If you have ever struggled to keep the lid on or lost it under stress, you may identify with the meltdowns of prominent media figures that have been leaked to the public over the years. I certainly do. I therefore haven’t found much amusement in the leaked video of MSNBC’s Lawrence O’Donnell struggling to keep the lid on his anger management issues during the breaks on his show earlier this week.
That’s not to say that one can’t find the humor struggling to get out of the video. What really happened when O’Donnell melted down? The Washington Free Beacon’s David Rutz blows the lid off in the video below. Creatively speaking, he reports that “MSNBC host Lawrence O’Donnell was entirely justified in his viral off-camera meltdown[.]” As you can see for yourself, courtesy of Mr. Rutz.
STEVE adds: Well okay, this puts a different cast on things, though I have a simple question: How did TV anchors operate in the days before earpieces? And wouldn’t one solution be to take the earpiece out and go to old-school hand signals from a director or producer? One reason anchors have paper copies of their script is in case the TelePrompter fails. You could even explain to the viewing audience that you were having some technical difficulties. I’m not sure he needed to go full Howard Beale on everyone.
I’ve had two experiences somewhat similar. Once on a Fox News segment where I was a remote guest a bad feedback loop started up, so I started hearing myself, amplified very loudly, with a five-second delay, which is extremely disorienting when you are trying to talk. I simply took the earpiece out, explained I had a sound problem, finished my answer and put the earpiece back in to hear the next question from the host.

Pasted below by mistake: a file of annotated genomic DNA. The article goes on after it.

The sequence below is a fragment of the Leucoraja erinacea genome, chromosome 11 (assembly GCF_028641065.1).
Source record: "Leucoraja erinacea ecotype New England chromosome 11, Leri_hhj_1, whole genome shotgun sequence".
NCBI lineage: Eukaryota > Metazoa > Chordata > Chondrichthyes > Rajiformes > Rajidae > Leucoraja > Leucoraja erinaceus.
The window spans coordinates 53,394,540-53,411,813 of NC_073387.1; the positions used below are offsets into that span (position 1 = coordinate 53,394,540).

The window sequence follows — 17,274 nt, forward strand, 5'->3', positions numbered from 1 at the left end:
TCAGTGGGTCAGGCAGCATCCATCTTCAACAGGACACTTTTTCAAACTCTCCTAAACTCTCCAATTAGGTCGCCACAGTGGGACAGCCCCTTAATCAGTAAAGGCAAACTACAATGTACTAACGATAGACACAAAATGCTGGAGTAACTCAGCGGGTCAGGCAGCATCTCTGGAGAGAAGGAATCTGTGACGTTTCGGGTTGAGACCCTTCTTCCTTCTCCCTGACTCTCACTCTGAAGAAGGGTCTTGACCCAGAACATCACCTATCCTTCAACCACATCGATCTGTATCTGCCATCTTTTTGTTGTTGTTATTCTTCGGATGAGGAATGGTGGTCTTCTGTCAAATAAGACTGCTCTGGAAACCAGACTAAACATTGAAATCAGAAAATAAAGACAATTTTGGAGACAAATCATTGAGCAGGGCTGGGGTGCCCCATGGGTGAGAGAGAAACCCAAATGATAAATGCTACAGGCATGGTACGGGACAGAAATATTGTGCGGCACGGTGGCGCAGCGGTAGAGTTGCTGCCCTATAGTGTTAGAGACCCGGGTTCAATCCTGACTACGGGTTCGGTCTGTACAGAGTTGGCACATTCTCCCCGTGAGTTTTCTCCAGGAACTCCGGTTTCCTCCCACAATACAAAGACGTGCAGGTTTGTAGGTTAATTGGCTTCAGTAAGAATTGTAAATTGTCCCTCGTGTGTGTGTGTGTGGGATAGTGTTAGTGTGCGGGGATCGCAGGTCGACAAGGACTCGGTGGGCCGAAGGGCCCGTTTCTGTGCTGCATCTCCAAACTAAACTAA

Another morning when I was filling in for Bill Bennett on the radio, the phone lines crashed just at the beginning of the long segment after the half-hour break, when I had a guest lined up. And I had nuthin.’ The Salem Radio format didn’t allow me to go to a break to regroup, and the studio crew was scrambling around like crazy calling headquarters and rebooting systems to try to get the phones back up, so I couldn’t banter with the studio crew to fill the air. I’ve never gone back to listen to that segment, because it was 11 minutes of the radio equivalent of free-form jazz improvisation. But there was no yelling at the crew.
I can appreciate that being the on-air person is a stressful job (I know just from doing radio that keeping the flow of a show going is a lot harder than being a guest and just answering questions), but I’d think O’Donnell has been doing this long enough that he’d be able to roll with control room problems.
See also this story about whether the original tape was leaked on purpose.
UPDATE: Steve is traveling by train and hasn’t been able to listen closely to the video. I hope it is apparent to one and all that David Rutz is up to his usual humorous mischief in the video.